Young's double slit equation problem

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  • #1
sincosine
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Homework Statement:
help confused guy
Relevant Equations:
Δx=(2k+1)*λ/2
Hello guys i have one problem and i can't find right solution. In some notebooks for destructive interference it says Δx=(2k+1)*λ/2, and it doesn't make sense for me because if i insert k=1 it will be 3λ/2 and it should be λ/2. And also for light diffraction d/2sinθ =λ/2, this one is correct but how do i insert constant here.
 

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  • #2
In some notebooks for destructive interference it says Δx=(2k+1)*λ/2, and it doesn't make sense for me because if i insert k=1 it will be 3λ/2 and it should be λ/2.

What happens if you try ##k=0##?

That formula just means that for destructive interference, you need an integer plus a half wavelengths worth of path difference. A path difference of ##\frac{\lambda}{2}## will give you a dark fringe, as will one of ##\frac{3\lambda}{2}##, as will ##\frac{5\lambda}{2}##.

It stems from the fact that the phase difference of the light, ##\frac{2\pi \Delta O}{\lambda}## (if ##\Delta O## is the optical path difference = ##\sum nd##), needs to be an odd number of ##\pi##'s for destructive interference.

And also for light diffraction d/2sinθ =λ/2, this one is correct but how do i insert constant here.

I'm not sure I understand, perhaps you could explain. Usually we say ##d\sin{\theta} = n\lambda## for constructive interference.
 
  • #3
sincosine
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What happens if you try ##k=0##?

That formula just means that for destructive interference, you need an integer plus a half wavelengths worth of path difference. A path difference of ##\frac{\lambda}{2}## will give you a dark fringe, as will one of ##\frac{3\lambda}{2}##, as will ##\frac{5\lambda}{2}##.

It stems from the fact that the phase difference of the light, ##\frac{2\pi \Delta O}{\lambda}## (if ##\Delta O## is the optical path difference = ##\sum nd##), needs to be an odd number of ##\pi##'s for destructive interference.



I'm not sure I understand, perhaps you could explain. Usually we say ##d\sin{\theta} = n\lambda## for constructive interference.
For example if i need to find distance between centre and third minimum(third dark spot)k=3, i know i have to use

Δx= 5λ/2 and then i can derive it from this formula, but if i try to write it using this formula

Δx=(2k+1)*λ/2, i get that Δx=7λ/2.
 
  • #4
You're getting confused, the condition for destructive interference is that the difference between the path lengths from each of the two slits to the screen is a half number of wavelengths, e.g. ##0.5\lambda, 1.5\lambda## etc.

To actually find fringe spacing, you can derive from that another relation which is usually stated as ##w = \frac{\lambda D}{s}##, where ##w## is the fringe spacing (between two adjacent maxima, or two adjacent minima), ##D## the distance to the screen and ##s## the slit spacing. If you draw a diagram of the fringes, that should help you to then find the distance between the centre and third minimum.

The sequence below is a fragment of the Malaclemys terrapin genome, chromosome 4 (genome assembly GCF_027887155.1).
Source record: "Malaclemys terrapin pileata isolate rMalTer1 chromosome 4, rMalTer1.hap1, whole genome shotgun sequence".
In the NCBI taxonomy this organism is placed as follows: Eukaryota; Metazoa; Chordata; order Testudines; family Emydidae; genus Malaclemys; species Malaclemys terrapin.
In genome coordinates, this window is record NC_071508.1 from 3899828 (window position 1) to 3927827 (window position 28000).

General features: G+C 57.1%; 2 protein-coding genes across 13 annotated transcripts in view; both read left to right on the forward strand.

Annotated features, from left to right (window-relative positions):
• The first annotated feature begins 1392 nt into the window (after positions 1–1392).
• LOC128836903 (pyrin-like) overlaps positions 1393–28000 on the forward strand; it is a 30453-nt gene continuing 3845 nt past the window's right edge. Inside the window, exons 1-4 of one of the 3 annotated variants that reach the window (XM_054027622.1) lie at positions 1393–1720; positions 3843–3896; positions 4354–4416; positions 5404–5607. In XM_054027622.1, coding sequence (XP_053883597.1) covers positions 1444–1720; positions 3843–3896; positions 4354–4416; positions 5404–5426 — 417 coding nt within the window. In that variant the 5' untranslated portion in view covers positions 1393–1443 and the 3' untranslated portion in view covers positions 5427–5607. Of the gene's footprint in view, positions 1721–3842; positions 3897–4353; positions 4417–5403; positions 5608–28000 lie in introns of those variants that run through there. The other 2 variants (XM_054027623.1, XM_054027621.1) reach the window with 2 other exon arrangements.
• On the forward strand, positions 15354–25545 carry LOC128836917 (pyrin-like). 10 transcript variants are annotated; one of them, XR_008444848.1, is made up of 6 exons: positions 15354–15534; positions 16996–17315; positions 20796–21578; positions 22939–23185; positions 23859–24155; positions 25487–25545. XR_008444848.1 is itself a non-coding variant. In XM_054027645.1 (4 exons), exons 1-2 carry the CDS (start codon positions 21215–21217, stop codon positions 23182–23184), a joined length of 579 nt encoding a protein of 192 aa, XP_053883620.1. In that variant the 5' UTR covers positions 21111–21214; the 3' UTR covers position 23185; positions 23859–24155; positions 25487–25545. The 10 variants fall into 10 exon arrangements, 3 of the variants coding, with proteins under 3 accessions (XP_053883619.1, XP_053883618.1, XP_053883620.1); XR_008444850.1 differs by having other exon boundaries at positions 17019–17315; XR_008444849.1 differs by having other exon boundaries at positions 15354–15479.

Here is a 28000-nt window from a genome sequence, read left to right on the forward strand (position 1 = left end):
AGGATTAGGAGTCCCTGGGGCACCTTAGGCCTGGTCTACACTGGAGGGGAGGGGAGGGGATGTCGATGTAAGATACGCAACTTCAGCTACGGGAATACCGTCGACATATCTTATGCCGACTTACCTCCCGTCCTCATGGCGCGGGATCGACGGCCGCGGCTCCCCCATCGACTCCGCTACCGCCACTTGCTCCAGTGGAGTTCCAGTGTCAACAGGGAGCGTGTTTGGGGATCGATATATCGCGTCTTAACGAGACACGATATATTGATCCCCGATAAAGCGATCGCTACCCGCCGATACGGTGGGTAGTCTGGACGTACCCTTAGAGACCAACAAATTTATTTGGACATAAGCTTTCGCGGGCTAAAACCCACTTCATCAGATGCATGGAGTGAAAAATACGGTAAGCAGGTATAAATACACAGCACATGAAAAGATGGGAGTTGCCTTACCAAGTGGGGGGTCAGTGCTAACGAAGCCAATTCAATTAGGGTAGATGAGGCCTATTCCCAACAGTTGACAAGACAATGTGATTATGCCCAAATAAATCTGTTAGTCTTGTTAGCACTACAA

Δx= 5λ/2 and then i can derive it from this formula, but if i try to write it using this formula

Δx=(2k+1)*λ/2, i get that Δx=7λ/2.

##\Delta x = \frac{5\lambda}{2}## is correct for the third minimum, but you should be saying ##\Delta x = (2k+1) \frac{\lambda}{2}## and setting ##k=2##. Because ##k=0## corresponds to the first minimum.
 
  • #5
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  • #6
vela
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And also for light diffraction d/2sinθ =λ/2, this one is correct but how do i insert constant here.

I'm not sure I understand, perhaps you could explain. Usually we say ##d\sin{\theta} = n\lambda## for constructive interference.

For single-slit diffraction, the first minimum occurs where ##\frac a 2 \sin\theta = \frac{\lambda} 2##, where ##a## is the size of the slit. The formula for the ##m##-th-order minimum ends up being ##a \sin\theta = m\lambda##. It looks like the formula for maxima for two-slit interference, but in the case of diffraction, it's the condition for minima.
 
  • #7
For single-slit diffraction, the first minimum occurs where ##\frac a 2 \sin\theta = \frac{\lambda} 2##, where ##a## is the size of the slit. The formula for the ##m##-th-order minimum ends up being ##a \sin\theta = m\lambda##. It looks like the formula for maxima for two-slit interference, but in the case of diffraction, it's the condition for minima.

I thought the context here was that of double slit interference. And the equation ##d\sin{\theta} = n\lambda## follows via consideration of a triangle with hypotenuse ##d## and short side ##n\lambda##, with the approximation that ##D## is sufficiently large for ##\sin^{-1}(\frac{n\lambda}{d}) \approx \sin^{-1}(\frac{w}{D})##.

But if it is single slit interference, then it is indeed correct that we need an integer multiple of wavelengths path difference to a point on the screen for a minimum, which follows from reasoning with Huygen's principle.
 
  • #8
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I thought the context here was that of double slit interference.
And also for light diffraction d/2sinθ =λ/2, this one is correct but how do i insert constant here.
 
  • #9
Point taken 😁. That part must have gone right over my head, I've seen both double slit interference and double slit diffraction used but I think yes you're right in this case. Sorry!
 

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